@ndjamena
ndjamena commented Jan 7, 2017

Um... OK so the problems in the stream, but with the fix applied there's some overlap of the timecodes. A lot of the subtitles seem to begin at pretty much exactly the same time.

I don't know what the timecodes actually say or how Texttext data is organised but wouldn't it be best to sync the subtitle timecodes to the audio/video only when they're grossly out of sync, and then afterwards sync each teletext packet to the previous packet unless that would put them grossly out of sync again?

Is that what you did? Would that be too much? Or is this new problem caused by bad timecodes in the stream as well?

I have one subtitle that starts before the previous one, so I'm guessing the way teletext data is stored isn't that straight forward.

@mbunkus
Owner
mbunkus commented Jan 7, 2017

Hmm, I'm using a different method that worked fine with the two samples you had uploaded. I'll look into changing it.

@mbunkus mbunkus reopened this Jan 7, 2017
@ndjamena
ndjamena commented Jan 7, 2017

I can't make head or tails from the output of the program you linked me to.

TS.packet,TS.PID,PES.PTS,PES.DTS
37,2321,7833342444,0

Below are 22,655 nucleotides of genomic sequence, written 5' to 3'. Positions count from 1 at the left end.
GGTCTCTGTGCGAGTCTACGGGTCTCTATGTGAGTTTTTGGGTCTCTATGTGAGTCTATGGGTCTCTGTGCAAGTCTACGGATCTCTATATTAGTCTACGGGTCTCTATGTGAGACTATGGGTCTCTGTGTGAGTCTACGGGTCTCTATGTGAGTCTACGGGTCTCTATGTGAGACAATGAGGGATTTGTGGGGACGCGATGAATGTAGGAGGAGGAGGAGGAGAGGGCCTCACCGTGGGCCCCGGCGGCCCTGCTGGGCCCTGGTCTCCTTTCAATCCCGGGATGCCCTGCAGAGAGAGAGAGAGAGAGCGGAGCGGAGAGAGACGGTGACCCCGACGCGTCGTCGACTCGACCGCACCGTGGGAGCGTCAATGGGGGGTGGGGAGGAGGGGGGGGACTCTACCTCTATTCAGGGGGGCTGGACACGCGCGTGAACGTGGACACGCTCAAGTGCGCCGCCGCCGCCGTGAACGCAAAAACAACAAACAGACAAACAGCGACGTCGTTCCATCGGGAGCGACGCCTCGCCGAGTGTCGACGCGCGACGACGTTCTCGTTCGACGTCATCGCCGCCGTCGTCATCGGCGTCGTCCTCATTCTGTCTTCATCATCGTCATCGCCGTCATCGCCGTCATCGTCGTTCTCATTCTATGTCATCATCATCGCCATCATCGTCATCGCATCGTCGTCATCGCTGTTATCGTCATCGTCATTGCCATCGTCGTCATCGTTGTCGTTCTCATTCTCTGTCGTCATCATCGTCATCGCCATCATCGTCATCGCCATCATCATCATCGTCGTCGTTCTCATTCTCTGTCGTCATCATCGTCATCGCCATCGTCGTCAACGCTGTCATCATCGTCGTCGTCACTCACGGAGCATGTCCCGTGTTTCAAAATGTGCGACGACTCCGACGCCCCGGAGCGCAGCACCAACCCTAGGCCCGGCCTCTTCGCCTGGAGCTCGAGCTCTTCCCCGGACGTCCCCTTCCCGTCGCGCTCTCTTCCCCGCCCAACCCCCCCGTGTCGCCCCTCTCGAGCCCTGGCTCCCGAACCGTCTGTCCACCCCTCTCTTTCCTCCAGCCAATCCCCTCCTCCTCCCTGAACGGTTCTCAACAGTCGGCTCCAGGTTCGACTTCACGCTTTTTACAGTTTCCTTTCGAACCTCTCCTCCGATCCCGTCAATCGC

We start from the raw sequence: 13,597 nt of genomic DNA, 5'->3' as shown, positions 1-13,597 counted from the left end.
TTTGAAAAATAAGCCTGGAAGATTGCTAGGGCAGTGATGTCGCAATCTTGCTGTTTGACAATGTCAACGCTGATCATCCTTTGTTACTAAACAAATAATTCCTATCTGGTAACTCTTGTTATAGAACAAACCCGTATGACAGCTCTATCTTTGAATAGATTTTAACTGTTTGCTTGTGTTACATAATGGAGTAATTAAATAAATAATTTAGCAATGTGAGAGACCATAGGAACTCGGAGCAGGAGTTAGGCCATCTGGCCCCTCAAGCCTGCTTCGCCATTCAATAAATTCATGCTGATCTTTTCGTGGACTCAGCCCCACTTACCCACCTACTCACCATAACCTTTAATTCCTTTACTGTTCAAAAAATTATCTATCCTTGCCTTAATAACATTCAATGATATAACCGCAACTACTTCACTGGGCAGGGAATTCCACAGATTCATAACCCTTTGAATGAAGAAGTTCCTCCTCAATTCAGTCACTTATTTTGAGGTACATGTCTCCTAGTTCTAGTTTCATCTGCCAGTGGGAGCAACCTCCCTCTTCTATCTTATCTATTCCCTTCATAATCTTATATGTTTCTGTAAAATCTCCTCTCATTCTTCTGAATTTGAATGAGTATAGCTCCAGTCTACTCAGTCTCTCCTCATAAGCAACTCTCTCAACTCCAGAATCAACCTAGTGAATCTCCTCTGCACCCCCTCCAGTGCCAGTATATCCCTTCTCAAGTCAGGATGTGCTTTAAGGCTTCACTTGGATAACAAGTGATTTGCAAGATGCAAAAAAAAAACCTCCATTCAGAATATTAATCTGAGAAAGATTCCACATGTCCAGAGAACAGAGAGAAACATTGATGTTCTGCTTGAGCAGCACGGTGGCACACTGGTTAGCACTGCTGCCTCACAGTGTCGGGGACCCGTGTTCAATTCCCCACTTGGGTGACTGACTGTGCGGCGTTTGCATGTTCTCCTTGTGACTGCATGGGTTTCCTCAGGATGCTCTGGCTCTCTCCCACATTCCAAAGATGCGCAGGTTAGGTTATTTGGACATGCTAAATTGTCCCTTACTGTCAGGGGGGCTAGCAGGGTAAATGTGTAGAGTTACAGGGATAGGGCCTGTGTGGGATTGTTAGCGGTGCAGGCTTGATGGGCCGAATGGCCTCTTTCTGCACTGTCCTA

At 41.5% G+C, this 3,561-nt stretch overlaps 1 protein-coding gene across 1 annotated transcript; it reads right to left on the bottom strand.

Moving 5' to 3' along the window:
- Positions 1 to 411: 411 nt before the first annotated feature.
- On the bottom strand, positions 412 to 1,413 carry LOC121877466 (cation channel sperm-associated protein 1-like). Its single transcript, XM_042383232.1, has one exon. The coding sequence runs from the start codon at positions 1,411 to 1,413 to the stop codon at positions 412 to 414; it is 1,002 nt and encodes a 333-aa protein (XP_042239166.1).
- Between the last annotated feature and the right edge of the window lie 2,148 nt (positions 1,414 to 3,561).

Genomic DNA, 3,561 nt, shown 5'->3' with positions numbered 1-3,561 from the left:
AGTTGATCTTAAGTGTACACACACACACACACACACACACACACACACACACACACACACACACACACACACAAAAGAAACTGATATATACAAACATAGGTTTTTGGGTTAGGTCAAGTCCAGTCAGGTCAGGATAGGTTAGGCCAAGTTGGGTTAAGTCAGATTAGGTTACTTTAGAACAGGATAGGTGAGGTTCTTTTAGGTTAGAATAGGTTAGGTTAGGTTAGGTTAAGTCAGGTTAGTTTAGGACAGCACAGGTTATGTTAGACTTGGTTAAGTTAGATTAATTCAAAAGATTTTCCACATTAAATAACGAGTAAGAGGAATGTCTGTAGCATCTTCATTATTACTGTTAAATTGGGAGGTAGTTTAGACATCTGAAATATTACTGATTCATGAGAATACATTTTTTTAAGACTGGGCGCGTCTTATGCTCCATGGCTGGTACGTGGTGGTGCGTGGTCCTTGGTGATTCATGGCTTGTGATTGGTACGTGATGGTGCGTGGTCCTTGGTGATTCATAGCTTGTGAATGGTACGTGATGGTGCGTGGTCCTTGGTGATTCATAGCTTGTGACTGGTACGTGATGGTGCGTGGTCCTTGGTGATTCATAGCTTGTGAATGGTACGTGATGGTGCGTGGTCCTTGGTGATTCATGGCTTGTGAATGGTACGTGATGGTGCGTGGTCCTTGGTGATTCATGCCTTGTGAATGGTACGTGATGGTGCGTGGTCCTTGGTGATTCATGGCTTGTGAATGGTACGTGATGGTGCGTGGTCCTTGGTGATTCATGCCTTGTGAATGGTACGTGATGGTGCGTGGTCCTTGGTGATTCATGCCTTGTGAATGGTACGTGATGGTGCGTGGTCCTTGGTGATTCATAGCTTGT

38,2322,2204308237,0
60,2320,7833502601,7833499001
90,2322,2204310037,0
102,2320,7833520601,7833502601
146,2322,2204311837,0
201,2322,2204313637,0
253,2322,2204315437,0
260,2320,7833513401,7833506201
300,2322,2204317237,0
318,2320,7833509801,0
348,2320,7833517001,7833513401
365,2322,2204319037,0
378,2320,7833535001,7833517001
418,2322,2204320837,0
471,2322,2204322637,0
525,2322,2204324437,0
577,2322,2204326237,0

As far as I can tell 2320 is video, 2321 is audio and 2322 is the subtitles. I only recorded this just now and the subtitle PTS bares no resemblance to the audio/video PTS's.

Am I looking at the wrong thing or is this actually normal?

I'm pretty sure MKVMerge ripped file 33 acceptably beforehand, it's just in file 34 it set the first subtitle's timecodes to start at nine hours with a nine hour duration, while as far as I can tell the other timecodes were actually close to fine.